We’re on our way to Peterborough. Where is the best place for fries in Port Perry?

I didn’t even have to hesitate…

Going east on 7A at the top of the hill there are lights at Island Rd. Turn left and then into the driveway of Island Fries.

Crap! We just passed it.

Continue on 7A about 5 minutes to Nestleton. There is one on the right hand side beside the General Store.

A few minutes later …

Thanks. They’re great!

I shook my head at the thought that this is the kind of information I can provide at the drop of a hat. Perhaps we should make up some kind of map and sell it. You know…kind of like the Hollywood maps of “Homes of the Movie Stars”. Ours could be the map of “The Best Chip Wagons” of Southern Ontario. Of course it would be constantly changing because our He-Who is fickle when it comes to his favourites. One day you are his muse and the next you are not!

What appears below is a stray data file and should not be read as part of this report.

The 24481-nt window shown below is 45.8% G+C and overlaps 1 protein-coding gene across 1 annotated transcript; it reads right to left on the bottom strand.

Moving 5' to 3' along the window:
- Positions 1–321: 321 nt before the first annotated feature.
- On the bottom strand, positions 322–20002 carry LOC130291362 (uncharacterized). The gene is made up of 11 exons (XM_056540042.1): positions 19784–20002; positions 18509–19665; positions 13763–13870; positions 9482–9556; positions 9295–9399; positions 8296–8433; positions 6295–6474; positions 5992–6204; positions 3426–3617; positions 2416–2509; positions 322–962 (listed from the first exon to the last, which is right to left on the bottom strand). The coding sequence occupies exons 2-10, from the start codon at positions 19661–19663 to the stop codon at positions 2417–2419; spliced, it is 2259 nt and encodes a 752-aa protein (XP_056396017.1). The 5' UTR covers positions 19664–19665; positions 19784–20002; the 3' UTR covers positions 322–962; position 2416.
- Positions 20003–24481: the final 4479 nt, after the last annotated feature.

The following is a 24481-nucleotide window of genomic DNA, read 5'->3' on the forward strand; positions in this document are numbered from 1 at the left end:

Golden French Fries

Golden French Fries–Extra Crispy

Read Full Post »

The Hype Theory


Life with Alegria


50 Shades of Gray Hair

We all have roots and I'm exposing mine!

Tom Lucas


Remrov's Artwork

Montreal based autistic artist

t r e f o l o g y

all questions answered all answers questioned

Margaret and Helen

Best Friends for Sixty Years and Counting...

I'll know it when I write it

I'm learning how to organize thoughts and words. Sometimes, that just looks like a hockey fight.

Journey of a UTM Lad

by Arian J. Salari

upside of sideways

embrace life :: explore design :: live simply :: laugh loud


The blog for those without a Blog

Wayne Paget

This blog is dedicated to my life as a photographer. I am a Denturist by trade, and a hobbyist photographer. I will be travelling to Nunavut to combine these aspects of my life. In 2015 I will document my travel experiences and the making of dentures for our Inuit communities.

You've Been Hooked!

Observations from the trenches....

%d bloggers like this: